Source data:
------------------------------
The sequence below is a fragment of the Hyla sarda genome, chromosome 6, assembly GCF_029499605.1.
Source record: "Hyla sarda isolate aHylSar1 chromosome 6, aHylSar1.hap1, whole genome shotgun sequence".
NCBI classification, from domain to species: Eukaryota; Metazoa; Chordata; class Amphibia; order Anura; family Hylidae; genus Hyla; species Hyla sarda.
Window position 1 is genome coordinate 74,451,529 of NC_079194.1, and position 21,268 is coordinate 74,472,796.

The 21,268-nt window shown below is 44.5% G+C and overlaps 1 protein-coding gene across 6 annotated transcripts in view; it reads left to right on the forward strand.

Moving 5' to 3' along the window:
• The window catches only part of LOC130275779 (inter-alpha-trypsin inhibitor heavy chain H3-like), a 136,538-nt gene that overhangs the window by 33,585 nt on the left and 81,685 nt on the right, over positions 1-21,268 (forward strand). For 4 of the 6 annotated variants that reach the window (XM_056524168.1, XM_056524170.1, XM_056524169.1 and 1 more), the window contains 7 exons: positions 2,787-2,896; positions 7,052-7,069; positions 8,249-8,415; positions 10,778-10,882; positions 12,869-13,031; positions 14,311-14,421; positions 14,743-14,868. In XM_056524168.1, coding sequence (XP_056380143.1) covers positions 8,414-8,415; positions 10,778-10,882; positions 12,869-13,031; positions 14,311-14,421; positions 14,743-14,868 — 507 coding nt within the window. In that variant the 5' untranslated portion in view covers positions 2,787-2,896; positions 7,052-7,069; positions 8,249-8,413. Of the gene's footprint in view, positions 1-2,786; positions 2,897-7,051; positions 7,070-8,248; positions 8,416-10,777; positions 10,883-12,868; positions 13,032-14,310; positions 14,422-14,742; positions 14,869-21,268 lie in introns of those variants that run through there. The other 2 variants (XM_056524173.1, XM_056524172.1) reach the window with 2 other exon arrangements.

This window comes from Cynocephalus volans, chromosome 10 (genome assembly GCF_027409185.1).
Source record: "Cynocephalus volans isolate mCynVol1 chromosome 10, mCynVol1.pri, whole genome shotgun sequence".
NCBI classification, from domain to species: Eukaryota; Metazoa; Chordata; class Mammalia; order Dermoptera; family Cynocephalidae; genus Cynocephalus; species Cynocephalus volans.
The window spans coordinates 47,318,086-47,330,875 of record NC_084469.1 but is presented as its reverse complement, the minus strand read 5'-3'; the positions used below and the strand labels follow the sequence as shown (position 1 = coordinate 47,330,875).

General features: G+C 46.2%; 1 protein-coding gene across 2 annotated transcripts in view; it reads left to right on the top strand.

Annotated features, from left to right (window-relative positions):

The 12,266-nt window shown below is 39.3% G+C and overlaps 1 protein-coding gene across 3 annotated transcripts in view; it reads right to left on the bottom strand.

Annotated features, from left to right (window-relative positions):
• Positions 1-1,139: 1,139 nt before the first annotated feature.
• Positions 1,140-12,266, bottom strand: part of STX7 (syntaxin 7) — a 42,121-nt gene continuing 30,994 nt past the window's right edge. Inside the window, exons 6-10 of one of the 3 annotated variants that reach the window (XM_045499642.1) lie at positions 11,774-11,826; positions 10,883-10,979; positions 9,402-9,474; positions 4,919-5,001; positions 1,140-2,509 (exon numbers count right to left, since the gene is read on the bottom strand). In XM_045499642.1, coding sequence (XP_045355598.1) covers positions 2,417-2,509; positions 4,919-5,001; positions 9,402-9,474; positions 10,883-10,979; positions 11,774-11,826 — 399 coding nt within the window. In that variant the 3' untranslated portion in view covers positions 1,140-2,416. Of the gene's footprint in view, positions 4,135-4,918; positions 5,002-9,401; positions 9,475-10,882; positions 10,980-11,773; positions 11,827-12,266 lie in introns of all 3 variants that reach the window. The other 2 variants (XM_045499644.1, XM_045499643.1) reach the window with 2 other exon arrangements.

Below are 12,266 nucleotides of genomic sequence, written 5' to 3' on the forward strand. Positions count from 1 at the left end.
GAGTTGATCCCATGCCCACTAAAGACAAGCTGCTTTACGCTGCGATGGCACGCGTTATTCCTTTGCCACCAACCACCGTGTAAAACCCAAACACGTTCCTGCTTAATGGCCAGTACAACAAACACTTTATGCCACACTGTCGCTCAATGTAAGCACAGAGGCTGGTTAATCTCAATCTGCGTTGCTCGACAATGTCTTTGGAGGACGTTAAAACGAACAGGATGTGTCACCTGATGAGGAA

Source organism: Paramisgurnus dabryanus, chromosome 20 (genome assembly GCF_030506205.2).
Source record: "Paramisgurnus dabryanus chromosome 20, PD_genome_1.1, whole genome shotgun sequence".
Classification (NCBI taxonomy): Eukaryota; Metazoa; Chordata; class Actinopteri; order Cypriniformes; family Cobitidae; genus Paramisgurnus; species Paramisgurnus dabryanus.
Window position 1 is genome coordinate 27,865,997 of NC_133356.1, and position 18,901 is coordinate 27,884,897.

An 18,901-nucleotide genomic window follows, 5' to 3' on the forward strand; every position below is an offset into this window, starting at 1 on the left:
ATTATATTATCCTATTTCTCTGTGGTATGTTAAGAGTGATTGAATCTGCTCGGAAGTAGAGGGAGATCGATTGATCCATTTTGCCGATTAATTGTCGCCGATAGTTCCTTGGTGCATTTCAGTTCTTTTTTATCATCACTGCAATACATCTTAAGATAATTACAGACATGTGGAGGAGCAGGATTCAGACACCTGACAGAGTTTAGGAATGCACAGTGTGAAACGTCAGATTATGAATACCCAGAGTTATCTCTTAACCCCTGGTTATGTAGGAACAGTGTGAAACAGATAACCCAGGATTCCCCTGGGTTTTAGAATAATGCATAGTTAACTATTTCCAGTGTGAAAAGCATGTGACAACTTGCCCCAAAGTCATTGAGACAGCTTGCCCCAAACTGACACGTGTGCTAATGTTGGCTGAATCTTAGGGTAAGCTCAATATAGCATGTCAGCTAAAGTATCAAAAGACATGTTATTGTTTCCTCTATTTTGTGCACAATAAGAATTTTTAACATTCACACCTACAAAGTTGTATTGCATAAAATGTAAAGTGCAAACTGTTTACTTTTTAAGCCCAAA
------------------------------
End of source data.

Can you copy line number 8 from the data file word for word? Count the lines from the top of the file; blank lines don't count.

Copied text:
This window comes from Cynocephalus volans, chromosome 10 (genome assembly GCF_027409185.1).